Our kupuna lived with “rules, not rights,” and by observing kapu, they kept our lands and seas fruitful, our streams and shores pristine, our people healthy. They found meaning and purpose in their kuleana — responsibility to serve lahui — the generations to come. As Loea Dennis Kauahi said: “You don’t survive alone. No, you survive as ohana.”

This pandemic binds us in a shared destiny, and we need to turn to our cultural roots of interconnectedness: Malama kekahi i kekahi — care one for the other.

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About the Author

Carol Titcomb

Carol Titcomb of Waimanalo is a pediatrician in a community health center.

Latest Comments (0)

As for the pandemic. We live in America, a Constitutional Republic.  In a Constitutional Republic, the will of the majority does NOT negate the rights of the individual. Masks should be optional and mask shaming should be against the law...

depdvr · 3 years ago

"The pandemic binds us in a shared destiny, and we need to turn to our cultural roots of interconnectedness"As we can see from the comments that the "about all of us" is open to interpretation and ideological mindset that has been formed by reaction to a country that has been splintered apart.In a country where cultural identity is more important than integration, where race and sex predominate politics instead of rallying around shared values and how to achieve those national goals, and when citizenship for anyone who crosses the US border, a national line that many want to tear down - consensus is a serious challenge even in a pandemic.In fact, the pandemic brings to the surface what has been festering, and that is the results of a predatory health care system, a corporate controlled political system that focuses on profits, allows profits to be hidden from taxation, and abandons the working-class to a lower standard of living while advertising itself as "exceptional".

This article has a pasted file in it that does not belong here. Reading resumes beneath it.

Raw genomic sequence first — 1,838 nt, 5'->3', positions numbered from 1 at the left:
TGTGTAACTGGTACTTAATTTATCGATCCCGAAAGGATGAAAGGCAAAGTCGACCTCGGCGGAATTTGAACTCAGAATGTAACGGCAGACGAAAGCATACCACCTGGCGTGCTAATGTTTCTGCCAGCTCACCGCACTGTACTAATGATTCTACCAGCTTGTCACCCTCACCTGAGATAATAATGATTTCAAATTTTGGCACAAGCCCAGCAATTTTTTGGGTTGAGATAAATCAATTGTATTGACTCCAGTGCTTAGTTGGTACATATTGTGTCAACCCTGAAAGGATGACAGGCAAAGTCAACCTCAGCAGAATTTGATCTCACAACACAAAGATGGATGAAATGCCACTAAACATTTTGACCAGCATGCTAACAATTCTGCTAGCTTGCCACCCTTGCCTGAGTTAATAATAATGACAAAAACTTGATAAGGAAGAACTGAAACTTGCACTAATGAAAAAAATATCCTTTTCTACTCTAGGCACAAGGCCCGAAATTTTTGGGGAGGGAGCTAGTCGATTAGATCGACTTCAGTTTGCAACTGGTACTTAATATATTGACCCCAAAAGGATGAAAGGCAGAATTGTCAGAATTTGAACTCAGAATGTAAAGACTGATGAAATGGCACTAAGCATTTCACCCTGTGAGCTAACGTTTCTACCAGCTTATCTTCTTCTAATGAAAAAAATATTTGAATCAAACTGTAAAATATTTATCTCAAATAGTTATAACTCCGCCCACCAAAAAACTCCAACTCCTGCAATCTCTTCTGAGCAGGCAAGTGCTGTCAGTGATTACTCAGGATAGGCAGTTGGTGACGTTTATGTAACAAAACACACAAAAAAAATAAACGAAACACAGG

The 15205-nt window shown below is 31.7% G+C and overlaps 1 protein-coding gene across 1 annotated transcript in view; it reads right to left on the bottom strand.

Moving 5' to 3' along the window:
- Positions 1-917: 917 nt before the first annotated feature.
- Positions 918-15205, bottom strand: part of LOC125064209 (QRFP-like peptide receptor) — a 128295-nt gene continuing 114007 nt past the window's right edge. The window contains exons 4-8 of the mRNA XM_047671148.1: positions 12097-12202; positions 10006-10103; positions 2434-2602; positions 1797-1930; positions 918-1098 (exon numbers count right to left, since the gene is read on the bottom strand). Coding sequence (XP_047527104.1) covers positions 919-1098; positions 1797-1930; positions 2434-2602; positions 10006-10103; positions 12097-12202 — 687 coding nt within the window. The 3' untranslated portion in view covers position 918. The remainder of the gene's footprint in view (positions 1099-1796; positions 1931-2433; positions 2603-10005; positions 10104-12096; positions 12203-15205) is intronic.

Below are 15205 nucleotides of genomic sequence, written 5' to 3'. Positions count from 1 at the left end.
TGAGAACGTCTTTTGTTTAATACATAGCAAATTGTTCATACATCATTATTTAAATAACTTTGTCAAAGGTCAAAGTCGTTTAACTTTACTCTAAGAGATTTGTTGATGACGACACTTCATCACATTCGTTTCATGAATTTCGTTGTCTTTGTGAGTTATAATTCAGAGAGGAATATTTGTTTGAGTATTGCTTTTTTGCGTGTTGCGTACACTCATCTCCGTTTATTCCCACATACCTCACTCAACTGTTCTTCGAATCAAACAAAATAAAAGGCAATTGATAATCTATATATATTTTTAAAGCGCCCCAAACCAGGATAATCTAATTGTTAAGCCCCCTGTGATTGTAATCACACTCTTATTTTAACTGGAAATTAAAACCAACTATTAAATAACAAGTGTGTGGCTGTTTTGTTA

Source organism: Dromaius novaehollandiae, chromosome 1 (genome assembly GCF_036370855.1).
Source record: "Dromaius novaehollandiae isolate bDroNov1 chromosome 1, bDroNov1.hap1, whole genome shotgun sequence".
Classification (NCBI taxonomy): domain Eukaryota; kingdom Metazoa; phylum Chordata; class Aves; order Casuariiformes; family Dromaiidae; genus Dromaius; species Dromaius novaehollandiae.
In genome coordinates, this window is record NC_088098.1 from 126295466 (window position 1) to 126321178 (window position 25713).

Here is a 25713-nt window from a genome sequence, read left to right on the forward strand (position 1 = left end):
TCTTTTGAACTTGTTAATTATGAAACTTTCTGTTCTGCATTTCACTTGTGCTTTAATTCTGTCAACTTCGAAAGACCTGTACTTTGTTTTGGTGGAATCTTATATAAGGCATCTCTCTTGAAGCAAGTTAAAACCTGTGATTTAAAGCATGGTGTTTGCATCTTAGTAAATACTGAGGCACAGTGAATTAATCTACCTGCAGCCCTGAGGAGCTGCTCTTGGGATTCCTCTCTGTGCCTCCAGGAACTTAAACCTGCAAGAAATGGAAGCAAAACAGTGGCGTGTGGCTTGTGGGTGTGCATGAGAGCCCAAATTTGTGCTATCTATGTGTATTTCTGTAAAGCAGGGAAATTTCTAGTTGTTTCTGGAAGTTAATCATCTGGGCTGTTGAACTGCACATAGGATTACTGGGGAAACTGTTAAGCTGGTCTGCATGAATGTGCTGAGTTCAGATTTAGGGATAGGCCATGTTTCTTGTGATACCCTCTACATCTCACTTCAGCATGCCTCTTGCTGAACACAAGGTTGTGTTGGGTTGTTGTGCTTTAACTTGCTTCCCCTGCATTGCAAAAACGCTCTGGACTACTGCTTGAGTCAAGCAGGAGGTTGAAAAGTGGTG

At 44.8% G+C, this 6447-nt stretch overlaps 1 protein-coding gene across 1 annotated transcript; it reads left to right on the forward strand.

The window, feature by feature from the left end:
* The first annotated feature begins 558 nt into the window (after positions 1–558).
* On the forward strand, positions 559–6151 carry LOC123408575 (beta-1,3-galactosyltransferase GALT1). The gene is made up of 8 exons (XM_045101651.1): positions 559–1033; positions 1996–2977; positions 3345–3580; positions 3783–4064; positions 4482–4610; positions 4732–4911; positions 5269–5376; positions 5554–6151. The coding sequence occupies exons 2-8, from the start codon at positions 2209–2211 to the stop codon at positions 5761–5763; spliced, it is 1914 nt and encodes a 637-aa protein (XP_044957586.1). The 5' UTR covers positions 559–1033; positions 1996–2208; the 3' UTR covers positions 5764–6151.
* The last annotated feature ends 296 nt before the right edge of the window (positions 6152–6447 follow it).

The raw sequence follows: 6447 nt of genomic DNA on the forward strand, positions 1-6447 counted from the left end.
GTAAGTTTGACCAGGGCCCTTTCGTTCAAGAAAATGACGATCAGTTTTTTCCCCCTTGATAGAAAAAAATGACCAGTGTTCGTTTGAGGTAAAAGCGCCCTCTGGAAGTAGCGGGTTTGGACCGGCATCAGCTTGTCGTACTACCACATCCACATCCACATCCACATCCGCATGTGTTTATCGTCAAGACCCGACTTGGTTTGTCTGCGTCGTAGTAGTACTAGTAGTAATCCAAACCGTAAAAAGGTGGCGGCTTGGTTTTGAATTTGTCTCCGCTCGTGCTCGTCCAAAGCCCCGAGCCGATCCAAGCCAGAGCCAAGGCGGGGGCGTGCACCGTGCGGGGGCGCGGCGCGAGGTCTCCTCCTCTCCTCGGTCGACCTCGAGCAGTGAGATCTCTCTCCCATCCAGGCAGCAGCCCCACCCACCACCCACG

Joseppi · 3 years ago

Dr. Titcomb, please provide evidence of "protesters carrying automatic weapons into their state capitol" or revise your statement to say "semi-automatic" weapons.  There is a big difference.  One is illegal; the other is legal.

AP · 3 years ago